Biofuel production hits food security?

April 6, 2008 - 0:0

Biofuel emerged as an alternative fuel to benefit the biotech companies and the trans-national corporations (TNCs) which claim that biofuel is a unique ‘green innovation’ of the modern technology sensitive to the environment, ecology and the poor.

Refuting this TNC claim, reputed and established scientists of the world are saying that the TNC claim is contrary to the reality as biofuel production causes food scarcity and environmental degradation.
Bio-fuel, also called agro-fuel, is available in solid, liquid and gaseous forms derived from biomass. Biomass develops from the living organisms of trees and animals or their by-products such as cowdung and the residues of plants and crops. It can be used for the production of heat or energy.
Biofuel began to be used before the World War II and was regarded as an alternative to the imported fuel. After the War, oil became cheap in the Middle East causing decline in biofuel production but while the global oil market encountered recession in 1973 and 1979 this created new interest in biofuel production. The trend of production registered decline in 1986 but began to increase in 2000. The trend thus oscillated due to the rise and fall in the international oil market price.
To promote biofuel as well as to replace fossil fuel, multinational companies have been active in growing soybean, maize, sugarcane, palm oil, etc, by using genetic technology in connivance with their local interest groups. To promote this technology, the proponents have placed a number of arguments. Firstly, biofuel will increase the security of fuel as a reliable alternative to fossil fuel. Secondly, biofuel is carbon-neutral, green and friendly to ecology and environment, and, therefore, it decreases the emission of greenhouse gas. Thirdly, poverty will decrease in the 'developing countries' through generation of new employments.
The proponents' statement that biofuel is carbon-neutral, so it does not add carbon dioxide to the atmosphere, has been supported with a research employing the technique of 'Life Cycle Analysis'. The analysis shows that biofuel emits less greenhouse gas than fossil fuel such as petroleum and diesel does. Refuting this research claim, the scientists have asserted that biofuel is neither carbon-neutral nor green because it requires energy to produce bio-crop as well as to transform biocrop into fuel.
Hence, the statement that biofuel is environment-friendly is absolutely false, say the environmentalists, because it hastens deforestation, and endangers the biodiversity. According to them, the proponents of genetic engineering are damaging the environment in two ways in Indonesia and Malaysia, for example. They are cultivating palm oil by destroying the rainforest on the one hand and transforming palm oil into biofuel on the other, which emits more greenhouse gas than required for petroleum refinement.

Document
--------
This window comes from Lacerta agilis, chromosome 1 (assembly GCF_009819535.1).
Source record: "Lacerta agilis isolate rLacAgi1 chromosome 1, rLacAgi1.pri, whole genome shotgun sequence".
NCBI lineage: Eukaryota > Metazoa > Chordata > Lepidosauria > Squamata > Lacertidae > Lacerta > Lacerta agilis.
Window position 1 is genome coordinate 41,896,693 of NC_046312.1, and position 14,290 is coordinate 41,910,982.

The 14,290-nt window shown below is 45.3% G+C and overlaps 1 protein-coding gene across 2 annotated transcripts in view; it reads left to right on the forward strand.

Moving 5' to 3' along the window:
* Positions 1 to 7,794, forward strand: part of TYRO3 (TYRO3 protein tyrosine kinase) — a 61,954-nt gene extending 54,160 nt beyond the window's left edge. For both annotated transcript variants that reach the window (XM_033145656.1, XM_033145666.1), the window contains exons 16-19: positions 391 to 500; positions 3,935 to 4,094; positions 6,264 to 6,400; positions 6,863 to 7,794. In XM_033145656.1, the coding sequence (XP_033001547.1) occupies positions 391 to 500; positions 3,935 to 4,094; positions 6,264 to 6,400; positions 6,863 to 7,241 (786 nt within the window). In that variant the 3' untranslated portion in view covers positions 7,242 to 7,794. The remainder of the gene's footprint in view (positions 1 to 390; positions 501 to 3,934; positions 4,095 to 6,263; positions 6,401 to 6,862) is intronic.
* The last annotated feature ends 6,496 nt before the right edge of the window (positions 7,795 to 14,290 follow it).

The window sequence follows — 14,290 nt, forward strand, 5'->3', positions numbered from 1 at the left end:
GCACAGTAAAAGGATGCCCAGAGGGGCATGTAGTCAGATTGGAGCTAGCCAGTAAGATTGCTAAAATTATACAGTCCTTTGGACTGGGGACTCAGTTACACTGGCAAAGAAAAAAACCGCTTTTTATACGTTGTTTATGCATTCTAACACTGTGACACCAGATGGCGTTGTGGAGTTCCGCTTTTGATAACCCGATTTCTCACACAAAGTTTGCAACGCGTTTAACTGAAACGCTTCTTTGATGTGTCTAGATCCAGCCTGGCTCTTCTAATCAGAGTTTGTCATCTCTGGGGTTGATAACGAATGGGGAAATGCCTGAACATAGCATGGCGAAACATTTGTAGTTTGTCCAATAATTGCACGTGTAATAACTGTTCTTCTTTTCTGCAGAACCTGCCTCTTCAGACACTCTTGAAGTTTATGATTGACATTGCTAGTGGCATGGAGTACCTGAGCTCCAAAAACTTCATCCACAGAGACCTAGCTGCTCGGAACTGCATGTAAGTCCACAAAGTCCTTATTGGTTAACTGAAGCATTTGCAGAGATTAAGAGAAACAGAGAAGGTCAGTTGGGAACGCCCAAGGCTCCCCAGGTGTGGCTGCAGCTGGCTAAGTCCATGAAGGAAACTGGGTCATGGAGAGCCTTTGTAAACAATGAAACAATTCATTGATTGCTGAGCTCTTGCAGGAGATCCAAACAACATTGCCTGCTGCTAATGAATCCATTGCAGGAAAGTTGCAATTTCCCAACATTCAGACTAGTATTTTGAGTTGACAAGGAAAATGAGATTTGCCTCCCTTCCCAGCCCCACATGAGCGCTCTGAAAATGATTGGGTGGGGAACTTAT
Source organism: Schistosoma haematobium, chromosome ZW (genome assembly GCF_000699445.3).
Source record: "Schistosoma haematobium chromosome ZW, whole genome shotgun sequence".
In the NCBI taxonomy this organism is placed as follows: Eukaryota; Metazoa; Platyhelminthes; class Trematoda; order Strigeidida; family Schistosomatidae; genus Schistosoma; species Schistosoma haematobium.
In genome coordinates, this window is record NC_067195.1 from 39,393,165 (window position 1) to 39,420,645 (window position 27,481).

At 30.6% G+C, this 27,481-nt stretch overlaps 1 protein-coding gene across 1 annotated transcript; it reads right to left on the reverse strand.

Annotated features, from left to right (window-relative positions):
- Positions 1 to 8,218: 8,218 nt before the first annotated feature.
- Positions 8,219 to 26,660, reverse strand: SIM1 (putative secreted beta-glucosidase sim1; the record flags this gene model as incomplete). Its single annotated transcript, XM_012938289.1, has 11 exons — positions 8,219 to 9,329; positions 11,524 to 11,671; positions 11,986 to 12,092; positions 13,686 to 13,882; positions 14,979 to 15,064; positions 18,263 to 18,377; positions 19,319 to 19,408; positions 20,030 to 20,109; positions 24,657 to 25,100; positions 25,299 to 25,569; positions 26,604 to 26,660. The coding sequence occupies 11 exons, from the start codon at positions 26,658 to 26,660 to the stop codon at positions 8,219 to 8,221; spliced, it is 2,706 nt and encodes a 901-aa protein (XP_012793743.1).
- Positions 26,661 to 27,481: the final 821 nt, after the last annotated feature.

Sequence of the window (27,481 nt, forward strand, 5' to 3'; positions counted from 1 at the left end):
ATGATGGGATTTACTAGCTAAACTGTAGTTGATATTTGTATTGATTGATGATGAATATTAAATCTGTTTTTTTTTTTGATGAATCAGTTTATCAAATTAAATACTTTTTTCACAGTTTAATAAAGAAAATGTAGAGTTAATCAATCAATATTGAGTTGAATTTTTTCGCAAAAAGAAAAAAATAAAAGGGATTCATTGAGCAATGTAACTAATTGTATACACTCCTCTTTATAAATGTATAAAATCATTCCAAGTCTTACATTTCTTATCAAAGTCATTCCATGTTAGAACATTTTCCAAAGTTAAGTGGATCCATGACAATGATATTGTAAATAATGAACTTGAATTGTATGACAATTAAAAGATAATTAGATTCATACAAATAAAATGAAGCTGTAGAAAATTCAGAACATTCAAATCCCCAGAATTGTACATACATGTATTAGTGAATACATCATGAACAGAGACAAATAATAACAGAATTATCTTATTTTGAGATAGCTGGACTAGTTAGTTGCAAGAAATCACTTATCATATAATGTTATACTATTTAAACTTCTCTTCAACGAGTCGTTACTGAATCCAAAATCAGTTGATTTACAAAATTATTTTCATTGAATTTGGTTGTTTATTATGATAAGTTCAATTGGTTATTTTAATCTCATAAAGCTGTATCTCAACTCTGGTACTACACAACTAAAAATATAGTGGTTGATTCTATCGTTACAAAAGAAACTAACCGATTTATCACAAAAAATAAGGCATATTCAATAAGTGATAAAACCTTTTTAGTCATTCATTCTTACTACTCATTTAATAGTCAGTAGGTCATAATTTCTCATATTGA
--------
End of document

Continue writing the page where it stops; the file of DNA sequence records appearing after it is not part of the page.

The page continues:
Referring to a recent research, five noted scientists of different countries have questioned the basis of the IPCC publicity that biofuel production is eco-friendly and it reduces the emission of carbon dioxide. Moreover, they have warned that massive plantation of bio-fuel crops may cause displacement, eviction and 'disforestation', which eventually will 'negate benefits for decades or centuries'.
GRAIN, an international organization working on biodiversity, reveals that the use of biofuel has increased to power transports and generate energy. To cope with the global fuel crisis, many countries of America, Asia and Europe have started to produce biofuel from plants and food crops.
In June 2007, the United Nations reported that ""soaring demand for bio-fuels is contributing to a rise in global food import costs"". Thus, food prices will be hiked due to shortage of food. It is notable that the US will have to transform its entire maize grown to produce seven percent fuel currently generated from petroleum, and if this continues to work it is feared that a serious crisis will hit the global food security.
With this reality of food crisis and hunger experienced so far, the TNCs have been active in promoting the market of biofuel in the 'developing' countries where huge biomass resources exist. According to International Energy Agency, the 'developing countries' meet 30% of their primary biofuel requirements from their existing biomass stocks, and two billion people of the world are dependent on biomass to meet their primary fuel requirements. Due to the increasing demand for biofuel, the biomass resources in the 'developing countries' have been more expensive.
The US will cut its 75% fuel import by 2025 through biofuel production. Meanwhile the US has allocated 375 million dollars for research on biofuel. India has planned to set up a National Biofuel Mission and a National Biofuel Board for biofuel development. Both India and China are implementing their bio-ethanol and bio-diesel programs while biofuel industries have been set up in many 'developing countries'.
Expressing concern at the growing expansion of biofuel market, the Organization for Economic Cooperation and Development (OECD) said in its summit that the production and use of biofuel added no improvement to the environment; it has rather created market instability. George Monbiot, an environmental campaigner, has argued that it is important to impose a 5-year freeze on biofuels and assess their impact on poor communities and the environment.
Environmental and human rights organizations in different countries have voiced protests against biofuel production affecting food security. Similar protests are being echoed also in Bangladesh. With the conscious global society we may also have to realize that biofuel production is a 'crime committed against humanity'. And with the global conscience, we may also have to stay alert and vigilant against it.
(Source: The Daily Star)